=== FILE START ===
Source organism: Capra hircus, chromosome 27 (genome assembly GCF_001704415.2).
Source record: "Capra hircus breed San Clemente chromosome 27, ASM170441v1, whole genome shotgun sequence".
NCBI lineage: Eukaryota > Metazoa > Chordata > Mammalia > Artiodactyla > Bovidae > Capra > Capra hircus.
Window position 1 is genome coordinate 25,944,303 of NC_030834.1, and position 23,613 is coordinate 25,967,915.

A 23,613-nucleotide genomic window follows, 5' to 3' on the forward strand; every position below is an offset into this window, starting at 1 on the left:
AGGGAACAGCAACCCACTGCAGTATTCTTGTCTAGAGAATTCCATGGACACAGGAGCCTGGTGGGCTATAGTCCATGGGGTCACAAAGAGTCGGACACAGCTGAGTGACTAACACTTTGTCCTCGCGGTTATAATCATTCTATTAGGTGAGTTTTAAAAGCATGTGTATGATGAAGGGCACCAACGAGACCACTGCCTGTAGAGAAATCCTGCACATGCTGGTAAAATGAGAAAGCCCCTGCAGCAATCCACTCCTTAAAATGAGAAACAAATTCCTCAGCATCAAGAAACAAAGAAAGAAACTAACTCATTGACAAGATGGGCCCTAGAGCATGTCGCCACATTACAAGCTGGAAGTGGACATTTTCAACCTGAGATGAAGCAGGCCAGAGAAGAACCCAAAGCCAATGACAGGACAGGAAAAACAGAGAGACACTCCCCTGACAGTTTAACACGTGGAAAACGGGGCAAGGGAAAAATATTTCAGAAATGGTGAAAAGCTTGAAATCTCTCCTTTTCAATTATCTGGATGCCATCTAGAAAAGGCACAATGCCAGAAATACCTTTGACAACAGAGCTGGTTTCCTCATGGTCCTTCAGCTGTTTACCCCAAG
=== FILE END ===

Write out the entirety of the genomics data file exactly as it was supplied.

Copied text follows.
Source organism: Capra hircus, chromosome 27 (genome assembly GCF_001704415.2).
Source record: "Capra hircus breed San Clemente chromosome 27, ASM170441v1, whole genome shotgun sequence".
NCBI lineage: Eukaryota > Metazoa > Chordata > Mammalia > Artiodactyla > Bovidae > Capra > Capra hircus.
Window position 1 is genome coordinate 25,944,303 of NC_030834.1, and position 23,613 is coordinate 25,967,915.

A 23,613-nucleotide genomic window follows, 5' to 3' on the forward strand; every position below is an offset into this window, starting at 1 on the left:
AGGGAACAGCAACCCACTGCAGTATTCTTGTCTAGAGAATTCCATGGACACAGGAGCCTGGTGGGCTATAGTCCATGGGGTCACAAAGAGTCGGACACAGCTGAGTGACTAACACTTTGTCCTCGCGGTTATAATCATTCTATTAGGTGAGTTTTAAAAGCATGTGTATGATGAAGGGCACCAACGAGACCACTGCCTGTAGAGAAATCCTGCACATGCTGGTAAAATGAGAAAGCCCCTGCAGCAATCCACTCCTTAAAATGAGAAACAAATTCCTCAGCATCAAGAAACAAAGAAAGAAACTAACTCATTGACAAGATGGGCCCTAGAGCATGTCGCCACATTACAAGCTGGAAGTGGACATTTTCAACCTGAGATGAAGCAGGCCAGAGAAGAACCCAAAGCCAATGACAGGACAGGAAAAACAGAGAGACACTCCCCTGACAGTTTAACACGTGGAAAACGGGGCAAGGGAAAAATATTTCAGAAATGGTGAAAAGCTTGAAATCTCTCCTTTTCAATTATCTGGATGCCATCTAGAAAAGGCACAATGCCAGAAATACCTTTGACAACAGAGCTGGTTTCCTCATGGTCCTTCAGCTGTTTACCCCAAG